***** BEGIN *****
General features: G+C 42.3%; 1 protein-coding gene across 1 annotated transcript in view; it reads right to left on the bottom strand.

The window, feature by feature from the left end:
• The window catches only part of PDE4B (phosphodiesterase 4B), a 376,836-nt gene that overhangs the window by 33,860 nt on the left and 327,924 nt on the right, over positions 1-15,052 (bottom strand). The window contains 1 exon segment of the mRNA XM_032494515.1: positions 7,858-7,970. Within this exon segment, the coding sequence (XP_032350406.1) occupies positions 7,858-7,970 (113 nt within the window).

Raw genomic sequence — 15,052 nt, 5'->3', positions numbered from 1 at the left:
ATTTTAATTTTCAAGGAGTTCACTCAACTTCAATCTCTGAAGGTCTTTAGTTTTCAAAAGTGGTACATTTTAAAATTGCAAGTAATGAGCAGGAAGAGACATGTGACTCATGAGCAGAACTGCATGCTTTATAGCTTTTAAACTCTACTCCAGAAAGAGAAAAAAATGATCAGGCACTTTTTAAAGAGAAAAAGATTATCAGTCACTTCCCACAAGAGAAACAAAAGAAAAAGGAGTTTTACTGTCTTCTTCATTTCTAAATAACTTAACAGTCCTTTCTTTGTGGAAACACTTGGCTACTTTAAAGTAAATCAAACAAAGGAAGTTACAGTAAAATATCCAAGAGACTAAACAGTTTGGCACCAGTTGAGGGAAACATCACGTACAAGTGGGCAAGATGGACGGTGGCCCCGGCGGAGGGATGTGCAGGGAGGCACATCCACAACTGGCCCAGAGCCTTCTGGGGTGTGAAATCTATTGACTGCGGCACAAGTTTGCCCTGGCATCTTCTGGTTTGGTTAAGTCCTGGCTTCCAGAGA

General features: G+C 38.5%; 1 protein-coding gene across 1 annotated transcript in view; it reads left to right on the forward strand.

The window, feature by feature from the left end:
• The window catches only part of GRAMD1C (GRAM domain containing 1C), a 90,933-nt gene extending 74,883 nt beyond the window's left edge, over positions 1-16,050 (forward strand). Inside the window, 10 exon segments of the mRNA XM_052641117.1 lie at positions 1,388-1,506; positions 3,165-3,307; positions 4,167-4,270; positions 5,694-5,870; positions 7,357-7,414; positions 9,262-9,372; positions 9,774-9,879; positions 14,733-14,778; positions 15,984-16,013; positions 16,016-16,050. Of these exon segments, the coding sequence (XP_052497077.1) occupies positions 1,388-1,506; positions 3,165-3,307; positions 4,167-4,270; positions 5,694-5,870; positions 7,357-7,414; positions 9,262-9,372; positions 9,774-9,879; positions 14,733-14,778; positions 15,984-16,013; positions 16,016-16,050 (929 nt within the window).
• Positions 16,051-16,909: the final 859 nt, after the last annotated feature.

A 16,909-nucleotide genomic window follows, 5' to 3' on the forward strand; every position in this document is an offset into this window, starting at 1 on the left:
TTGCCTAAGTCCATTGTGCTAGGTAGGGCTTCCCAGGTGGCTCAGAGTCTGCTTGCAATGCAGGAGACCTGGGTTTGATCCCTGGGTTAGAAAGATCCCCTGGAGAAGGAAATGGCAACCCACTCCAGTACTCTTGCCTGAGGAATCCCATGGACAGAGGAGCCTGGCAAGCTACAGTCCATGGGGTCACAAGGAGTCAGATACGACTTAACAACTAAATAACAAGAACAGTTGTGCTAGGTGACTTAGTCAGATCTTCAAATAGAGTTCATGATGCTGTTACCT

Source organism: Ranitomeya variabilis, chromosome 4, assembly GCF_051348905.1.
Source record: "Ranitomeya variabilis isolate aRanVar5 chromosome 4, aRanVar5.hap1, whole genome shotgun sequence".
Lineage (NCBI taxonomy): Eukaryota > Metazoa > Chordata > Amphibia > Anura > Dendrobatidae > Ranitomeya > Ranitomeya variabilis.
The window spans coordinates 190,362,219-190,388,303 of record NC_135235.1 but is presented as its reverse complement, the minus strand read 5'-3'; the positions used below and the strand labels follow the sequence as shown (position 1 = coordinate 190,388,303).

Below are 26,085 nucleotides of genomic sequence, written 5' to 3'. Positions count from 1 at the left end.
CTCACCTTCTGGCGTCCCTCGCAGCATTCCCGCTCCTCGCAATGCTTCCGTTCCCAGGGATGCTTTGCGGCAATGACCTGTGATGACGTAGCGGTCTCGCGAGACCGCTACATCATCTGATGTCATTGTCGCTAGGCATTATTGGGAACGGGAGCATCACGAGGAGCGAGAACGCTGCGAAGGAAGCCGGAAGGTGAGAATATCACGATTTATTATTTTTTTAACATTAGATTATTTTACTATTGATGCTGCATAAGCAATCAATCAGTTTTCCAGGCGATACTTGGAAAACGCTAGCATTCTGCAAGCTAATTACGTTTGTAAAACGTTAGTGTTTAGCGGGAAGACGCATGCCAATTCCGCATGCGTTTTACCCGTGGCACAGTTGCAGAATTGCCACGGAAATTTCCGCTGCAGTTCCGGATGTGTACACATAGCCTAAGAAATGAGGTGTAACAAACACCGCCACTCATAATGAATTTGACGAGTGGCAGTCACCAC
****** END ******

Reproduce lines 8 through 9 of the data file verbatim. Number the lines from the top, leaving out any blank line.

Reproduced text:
• The window catches only part of GRAMD1C (GRAM domain containing 1C), a 90,933-nt gene extending 74,883 nt beyond the window's left edge, over positions 1-16,050 (forward strand). Inside the window, 10 exon segments of the mRNA XM_052641117.1 lie at positions 1,388-1,506; positions 3,165-3,307; positions 4,167-4,270; positions 5,694-5,870; positions 7,357-7,414; positions 9,262-9,372; positions 9,774-9,879; positions 14,733-14,778; positions 15,984-16,013; positions 16,016-16,050. Of these exon segments, the coding sequence (XP_052497077.1) occupies positions 1,388-1,506; positions 3,165-3,307; positions 4,167-4,270; positions 5,694-5,870; positions 7,357-7,414; positions 9,262-9,372; positions 9,774-9,879; positions 14,733-14,778; positions 15,984-16,013; positions 16,016-16,050 (929 nt within the window).
• Positions 16,051-16,909: the final 859 nt, after the last annotated feature.